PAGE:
What Do Learning Japanese, Karaoke, and Relocation Have in Common?
Learning a language can be difficult. It’s often an unappreciated skill and can take hours and hours of practice and studying before you can even have something resembling a conversation. But learning a language can support international assignees in achieving success with their assignment goals, and help them form strong relationships while on an international assignment. However, there is another path to success that may help international assignees trying to learn a language.
I was once what you would call a “typical” language student. I memorised vocabulary and conjugation lists, wrote out Chinese characters thousands of times until my hands cramped, and I aced all of my exams. However, put me next to a native speaker and I froze up, hardly able to muster a comprehensible sentence.
Then I discovered karaoke.
Learning a Language Through…Singing?
In Taiwan and Japan, karaoke is everywhere. It’s a bit different to karaoke in the West, where you stand trembling or inebriated on a stage in front of everyone. In Japan and Taiwan, you have cosy private rooms with the latest in karaoke technology. Karaoke for me was a life-saver, as it made me break away from textbook Japanese/Chinese and allowed me to start producing authentic language (as well as being a lot of fun!)
Learning through singing can be overlooked in the classroom, but here are a few reasons why you might want to consider downloading some music lists:
- It’s based on science
A recent study carried out by Edinburgh University tested an adult’s retention of Hungarian vocabulary. Splitting them up into two groups – one group learned through rote memorisation and the other group learned the vocabulary through songs. The group who sang the vocabulary while learning were twice as good at using it later, having retained the vocabulary more effectively. Musical ability and aptitude in foreign languages learning have often been linked, one of the benefits being that it helps learners distinguish pitch (especially important in languages like Mandarin).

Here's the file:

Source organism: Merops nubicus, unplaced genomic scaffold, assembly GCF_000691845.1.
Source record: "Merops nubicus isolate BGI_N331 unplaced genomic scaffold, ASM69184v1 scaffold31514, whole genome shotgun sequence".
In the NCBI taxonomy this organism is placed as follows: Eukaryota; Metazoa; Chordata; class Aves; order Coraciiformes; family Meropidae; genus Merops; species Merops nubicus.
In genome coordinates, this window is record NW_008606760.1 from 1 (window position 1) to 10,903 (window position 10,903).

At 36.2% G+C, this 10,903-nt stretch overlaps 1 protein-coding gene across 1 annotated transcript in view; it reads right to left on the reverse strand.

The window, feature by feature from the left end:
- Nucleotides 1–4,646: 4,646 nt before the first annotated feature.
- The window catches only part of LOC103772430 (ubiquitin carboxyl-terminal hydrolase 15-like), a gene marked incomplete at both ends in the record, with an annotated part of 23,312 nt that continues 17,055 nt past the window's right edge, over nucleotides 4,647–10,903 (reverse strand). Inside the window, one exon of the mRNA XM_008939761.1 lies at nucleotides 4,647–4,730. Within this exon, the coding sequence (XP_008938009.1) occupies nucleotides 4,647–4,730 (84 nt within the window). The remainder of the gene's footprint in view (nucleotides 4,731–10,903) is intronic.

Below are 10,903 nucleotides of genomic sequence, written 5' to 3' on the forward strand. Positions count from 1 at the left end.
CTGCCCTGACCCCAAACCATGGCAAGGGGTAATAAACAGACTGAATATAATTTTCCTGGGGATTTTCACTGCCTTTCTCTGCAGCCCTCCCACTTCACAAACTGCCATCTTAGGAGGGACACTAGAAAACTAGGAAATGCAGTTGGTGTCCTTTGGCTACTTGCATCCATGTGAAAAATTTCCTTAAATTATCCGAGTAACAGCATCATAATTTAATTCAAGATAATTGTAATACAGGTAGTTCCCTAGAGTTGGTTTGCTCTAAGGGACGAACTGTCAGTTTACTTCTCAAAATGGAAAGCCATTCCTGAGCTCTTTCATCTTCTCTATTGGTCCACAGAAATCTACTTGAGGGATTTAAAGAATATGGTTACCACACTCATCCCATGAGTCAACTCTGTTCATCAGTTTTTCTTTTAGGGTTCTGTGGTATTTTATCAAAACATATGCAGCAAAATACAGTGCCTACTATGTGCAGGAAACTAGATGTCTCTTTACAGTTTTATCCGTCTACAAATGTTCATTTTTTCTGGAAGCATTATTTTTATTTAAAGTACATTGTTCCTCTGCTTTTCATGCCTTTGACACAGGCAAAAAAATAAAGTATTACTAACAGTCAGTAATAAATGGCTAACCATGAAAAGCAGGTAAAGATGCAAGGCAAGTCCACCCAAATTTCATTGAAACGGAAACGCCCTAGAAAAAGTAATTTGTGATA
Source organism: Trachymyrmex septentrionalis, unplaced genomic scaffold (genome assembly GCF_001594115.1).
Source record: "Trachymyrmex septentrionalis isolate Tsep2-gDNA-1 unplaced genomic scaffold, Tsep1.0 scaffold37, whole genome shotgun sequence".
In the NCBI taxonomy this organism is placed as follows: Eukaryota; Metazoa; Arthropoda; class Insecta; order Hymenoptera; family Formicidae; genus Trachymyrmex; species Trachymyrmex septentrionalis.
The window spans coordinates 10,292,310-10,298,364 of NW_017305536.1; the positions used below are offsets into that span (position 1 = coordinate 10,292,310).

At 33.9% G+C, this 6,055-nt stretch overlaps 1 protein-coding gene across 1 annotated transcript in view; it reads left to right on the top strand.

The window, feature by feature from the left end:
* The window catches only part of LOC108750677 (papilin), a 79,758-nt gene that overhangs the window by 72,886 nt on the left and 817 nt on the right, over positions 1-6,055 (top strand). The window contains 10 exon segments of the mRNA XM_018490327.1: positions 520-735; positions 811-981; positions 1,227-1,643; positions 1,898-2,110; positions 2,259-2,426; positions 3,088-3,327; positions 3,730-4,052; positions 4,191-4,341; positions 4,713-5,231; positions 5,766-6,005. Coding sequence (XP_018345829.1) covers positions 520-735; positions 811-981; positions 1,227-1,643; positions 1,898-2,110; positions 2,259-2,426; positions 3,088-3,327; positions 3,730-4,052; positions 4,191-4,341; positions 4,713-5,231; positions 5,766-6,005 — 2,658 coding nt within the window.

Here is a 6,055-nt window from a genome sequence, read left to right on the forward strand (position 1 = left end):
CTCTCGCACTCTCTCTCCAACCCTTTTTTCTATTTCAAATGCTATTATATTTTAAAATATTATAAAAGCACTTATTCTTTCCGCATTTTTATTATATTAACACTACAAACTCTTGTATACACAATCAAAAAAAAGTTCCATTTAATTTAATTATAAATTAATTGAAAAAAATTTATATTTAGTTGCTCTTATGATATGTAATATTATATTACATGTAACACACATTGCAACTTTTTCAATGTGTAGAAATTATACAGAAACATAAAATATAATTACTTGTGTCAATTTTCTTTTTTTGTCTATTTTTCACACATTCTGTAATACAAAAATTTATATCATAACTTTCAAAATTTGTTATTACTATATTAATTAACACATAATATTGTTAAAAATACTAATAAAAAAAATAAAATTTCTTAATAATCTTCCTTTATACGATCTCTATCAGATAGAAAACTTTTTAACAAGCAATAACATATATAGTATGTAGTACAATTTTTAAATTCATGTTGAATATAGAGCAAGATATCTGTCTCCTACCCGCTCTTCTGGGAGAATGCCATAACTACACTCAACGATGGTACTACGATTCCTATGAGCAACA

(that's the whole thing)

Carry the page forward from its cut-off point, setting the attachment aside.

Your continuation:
- It’s authentic
Music is worlds away from textbook language in that it is authentic, phrased in the way that people actually speak. Many foreign language learners fall into the trap of parroting vocabulary lists without actually learning how native speakers use it, which results in speaking…well, like a foreigner. Learning through music means that you get to learn how words are used in a real life context, which is often more interesting and meaningful for you.
- It allows you to connect to a country’s culture
Music is widely recognised as an integral part of a nation’s culture, but not many people think about the emotional and cultural meaning many songs have. For instance, the song 朋友 (Friend) is often sung at Taiwanese and Chinese high-school graduation ceremonies, and singing it will bring back those memories in a flash. Also, just like in your native language, people will drop references to songs in their everyday jokes and conversation, and understanding this element of their culture is essential for getting the punchline.
- It helps you make friends
Singing is a social activity at heart, allowing you to connect with people even if your language skills aren’t advanced. When I first sang karaoke with my (now) Taiwanese in-laws, it really helped break the ice and made them realise that yes, I can actually read Chinese!
- You can do it anywhere
With the advent of smart phones and Mp3 players, you can take your language learning through music wherever you go – on the bus, on the plane or even while walking around in everyday life. There’s really no excuse for not doing your 10 minutes a day.
- It’s fun!
I am a firm believer that doing what you love helps build motivation to learn. When you’re doing something enjoyable, time seems to fly away from you and you can spend hours learning new vocabulary and grammar patterns without even realising it.
Learning through music and singing is a really valuable tool in your language-learning arsenal, and can help make that transition between textbook language and real life language. Try learning Latin through listening to Carmina Burana, or German through listening to Schubert or Rammstein, or, like me, Japanese through karaoke. Pick songs/genres that you have a genuine interest in, and watch as your language skills grow.
For more information on intercultural support, and other matters that impact your relocation program, be sure to visit our Resource Hub on Cartus.com.